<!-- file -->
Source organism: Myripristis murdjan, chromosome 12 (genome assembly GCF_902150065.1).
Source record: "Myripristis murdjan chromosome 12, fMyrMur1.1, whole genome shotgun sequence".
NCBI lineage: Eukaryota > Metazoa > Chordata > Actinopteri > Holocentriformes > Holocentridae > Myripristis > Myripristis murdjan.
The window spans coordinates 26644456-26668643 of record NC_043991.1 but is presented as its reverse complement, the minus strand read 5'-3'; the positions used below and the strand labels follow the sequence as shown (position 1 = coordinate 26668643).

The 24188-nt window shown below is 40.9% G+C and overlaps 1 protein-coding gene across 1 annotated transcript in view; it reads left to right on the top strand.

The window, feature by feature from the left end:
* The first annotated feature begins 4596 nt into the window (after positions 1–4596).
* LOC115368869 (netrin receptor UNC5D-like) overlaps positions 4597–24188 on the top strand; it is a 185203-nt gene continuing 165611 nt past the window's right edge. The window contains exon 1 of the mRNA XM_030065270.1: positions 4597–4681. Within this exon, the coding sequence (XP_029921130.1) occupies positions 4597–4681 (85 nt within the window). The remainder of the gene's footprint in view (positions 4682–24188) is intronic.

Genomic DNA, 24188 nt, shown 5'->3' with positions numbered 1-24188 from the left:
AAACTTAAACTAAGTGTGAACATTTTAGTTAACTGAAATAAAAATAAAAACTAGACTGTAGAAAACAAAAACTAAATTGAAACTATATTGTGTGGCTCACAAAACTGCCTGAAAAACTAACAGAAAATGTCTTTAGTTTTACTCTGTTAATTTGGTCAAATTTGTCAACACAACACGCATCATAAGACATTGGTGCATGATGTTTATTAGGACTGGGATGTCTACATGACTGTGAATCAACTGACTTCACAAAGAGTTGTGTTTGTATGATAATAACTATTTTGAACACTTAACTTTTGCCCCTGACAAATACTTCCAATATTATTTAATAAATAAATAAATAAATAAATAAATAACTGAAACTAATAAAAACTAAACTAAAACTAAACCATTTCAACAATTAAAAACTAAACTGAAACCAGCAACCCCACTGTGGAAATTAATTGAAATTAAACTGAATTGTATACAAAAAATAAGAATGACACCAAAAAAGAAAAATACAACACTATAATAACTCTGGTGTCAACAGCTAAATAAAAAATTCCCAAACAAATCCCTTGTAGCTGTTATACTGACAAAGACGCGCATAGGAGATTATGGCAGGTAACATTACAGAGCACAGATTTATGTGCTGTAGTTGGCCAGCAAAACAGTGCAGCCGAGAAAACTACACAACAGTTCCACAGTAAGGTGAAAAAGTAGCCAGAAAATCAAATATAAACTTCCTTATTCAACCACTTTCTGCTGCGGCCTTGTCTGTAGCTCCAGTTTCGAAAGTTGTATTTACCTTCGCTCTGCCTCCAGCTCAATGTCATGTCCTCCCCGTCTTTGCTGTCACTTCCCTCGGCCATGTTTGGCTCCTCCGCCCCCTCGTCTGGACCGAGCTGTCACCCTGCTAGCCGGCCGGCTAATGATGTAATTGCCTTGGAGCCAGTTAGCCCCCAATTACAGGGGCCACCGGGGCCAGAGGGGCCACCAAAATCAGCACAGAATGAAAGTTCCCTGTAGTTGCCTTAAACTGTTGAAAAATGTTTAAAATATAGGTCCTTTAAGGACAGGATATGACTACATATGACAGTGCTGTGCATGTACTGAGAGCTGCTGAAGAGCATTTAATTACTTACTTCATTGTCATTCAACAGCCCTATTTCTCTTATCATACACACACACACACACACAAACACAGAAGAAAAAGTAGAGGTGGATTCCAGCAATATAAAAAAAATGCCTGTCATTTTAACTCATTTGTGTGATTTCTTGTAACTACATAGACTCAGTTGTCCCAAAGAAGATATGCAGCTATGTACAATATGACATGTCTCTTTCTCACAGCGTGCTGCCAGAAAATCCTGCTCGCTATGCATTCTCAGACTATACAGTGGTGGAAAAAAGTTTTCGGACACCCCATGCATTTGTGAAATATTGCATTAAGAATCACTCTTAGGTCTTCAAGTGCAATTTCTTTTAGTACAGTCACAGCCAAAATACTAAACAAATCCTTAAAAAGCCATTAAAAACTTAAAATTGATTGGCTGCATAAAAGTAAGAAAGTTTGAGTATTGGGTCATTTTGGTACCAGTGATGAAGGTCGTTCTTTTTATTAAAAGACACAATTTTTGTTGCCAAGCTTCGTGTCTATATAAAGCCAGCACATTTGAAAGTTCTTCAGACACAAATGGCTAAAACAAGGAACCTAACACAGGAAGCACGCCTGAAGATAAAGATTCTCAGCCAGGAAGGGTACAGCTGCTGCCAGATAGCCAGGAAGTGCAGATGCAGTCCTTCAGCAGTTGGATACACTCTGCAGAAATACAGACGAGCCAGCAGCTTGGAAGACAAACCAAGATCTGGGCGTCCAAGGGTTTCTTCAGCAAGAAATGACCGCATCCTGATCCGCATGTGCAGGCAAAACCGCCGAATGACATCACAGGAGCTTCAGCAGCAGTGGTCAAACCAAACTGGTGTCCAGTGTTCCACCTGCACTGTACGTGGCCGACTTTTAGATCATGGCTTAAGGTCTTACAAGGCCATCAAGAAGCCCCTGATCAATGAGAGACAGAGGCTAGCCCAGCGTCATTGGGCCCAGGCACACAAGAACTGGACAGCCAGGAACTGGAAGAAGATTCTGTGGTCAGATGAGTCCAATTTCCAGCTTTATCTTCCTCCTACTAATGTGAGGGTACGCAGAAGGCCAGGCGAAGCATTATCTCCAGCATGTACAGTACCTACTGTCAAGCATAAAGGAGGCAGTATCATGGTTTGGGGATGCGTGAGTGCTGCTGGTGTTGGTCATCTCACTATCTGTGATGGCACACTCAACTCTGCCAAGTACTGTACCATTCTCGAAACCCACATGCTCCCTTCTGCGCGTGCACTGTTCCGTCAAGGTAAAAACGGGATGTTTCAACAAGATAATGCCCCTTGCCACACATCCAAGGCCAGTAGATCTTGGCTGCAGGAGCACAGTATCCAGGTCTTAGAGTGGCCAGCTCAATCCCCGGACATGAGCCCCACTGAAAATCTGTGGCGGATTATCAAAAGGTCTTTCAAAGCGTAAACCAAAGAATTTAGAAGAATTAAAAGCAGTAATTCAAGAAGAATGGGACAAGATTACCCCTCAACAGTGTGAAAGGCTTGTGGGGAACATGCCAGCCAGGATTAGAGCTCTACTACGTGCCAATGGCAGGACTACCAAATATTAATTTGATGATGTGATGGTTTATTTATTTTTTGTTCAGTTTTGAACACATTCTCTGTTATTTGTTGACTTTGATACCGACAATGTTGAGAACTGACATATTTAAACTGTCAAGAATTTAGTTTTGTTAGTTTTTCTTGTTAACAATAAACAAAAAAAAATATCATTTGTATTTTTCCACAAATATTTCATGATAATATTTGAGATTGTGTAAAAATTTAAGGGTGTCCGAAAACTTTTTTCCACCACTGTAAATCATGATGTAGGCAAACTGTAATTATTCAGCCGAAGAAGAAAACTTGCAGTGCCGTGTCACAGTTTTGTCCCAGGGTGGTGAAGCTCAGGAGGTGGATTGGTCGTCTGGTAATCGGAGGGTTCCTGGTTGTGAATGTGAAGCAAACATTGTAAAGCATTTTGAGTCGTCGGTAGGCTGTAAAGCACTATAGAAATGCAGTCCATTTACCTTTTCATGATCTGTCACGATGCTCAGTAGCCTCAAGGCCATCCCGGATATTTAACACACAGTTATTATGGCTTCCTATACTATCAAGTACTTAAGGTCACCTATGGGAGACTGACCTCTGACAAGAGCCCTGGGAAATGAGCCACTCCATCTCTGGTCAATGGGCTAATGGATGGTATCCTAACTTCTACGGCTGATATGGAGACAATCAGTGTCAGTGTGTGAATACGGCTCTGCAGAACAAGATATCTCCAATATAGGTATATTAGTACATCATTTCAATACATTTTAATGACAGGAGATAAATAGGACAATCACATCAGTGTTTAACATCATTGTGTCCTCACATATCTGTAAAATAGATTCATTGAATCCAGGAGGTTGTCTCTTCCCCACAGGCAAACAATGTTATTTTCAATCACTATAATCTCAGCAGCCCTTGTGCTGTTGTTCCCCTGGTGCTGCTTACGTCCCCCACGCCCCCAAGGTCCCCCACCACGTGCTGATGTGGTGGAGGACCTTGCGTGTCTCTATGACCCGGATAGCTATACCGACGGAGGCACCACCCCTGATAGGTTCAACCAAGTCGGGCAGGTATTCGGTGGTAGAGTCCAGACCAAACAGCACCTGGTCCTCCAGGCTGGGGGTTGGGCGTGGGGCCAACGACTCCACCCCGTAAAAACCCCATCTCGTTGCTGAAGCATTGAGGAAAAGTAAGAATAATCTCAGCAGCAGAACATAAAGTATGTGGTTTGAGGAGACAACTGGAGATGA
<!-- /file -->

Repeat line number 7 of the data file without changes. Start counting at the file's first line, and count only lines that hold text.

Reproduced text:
* The first annotated feature begins 4596 nt into the window (after positions 1–4596).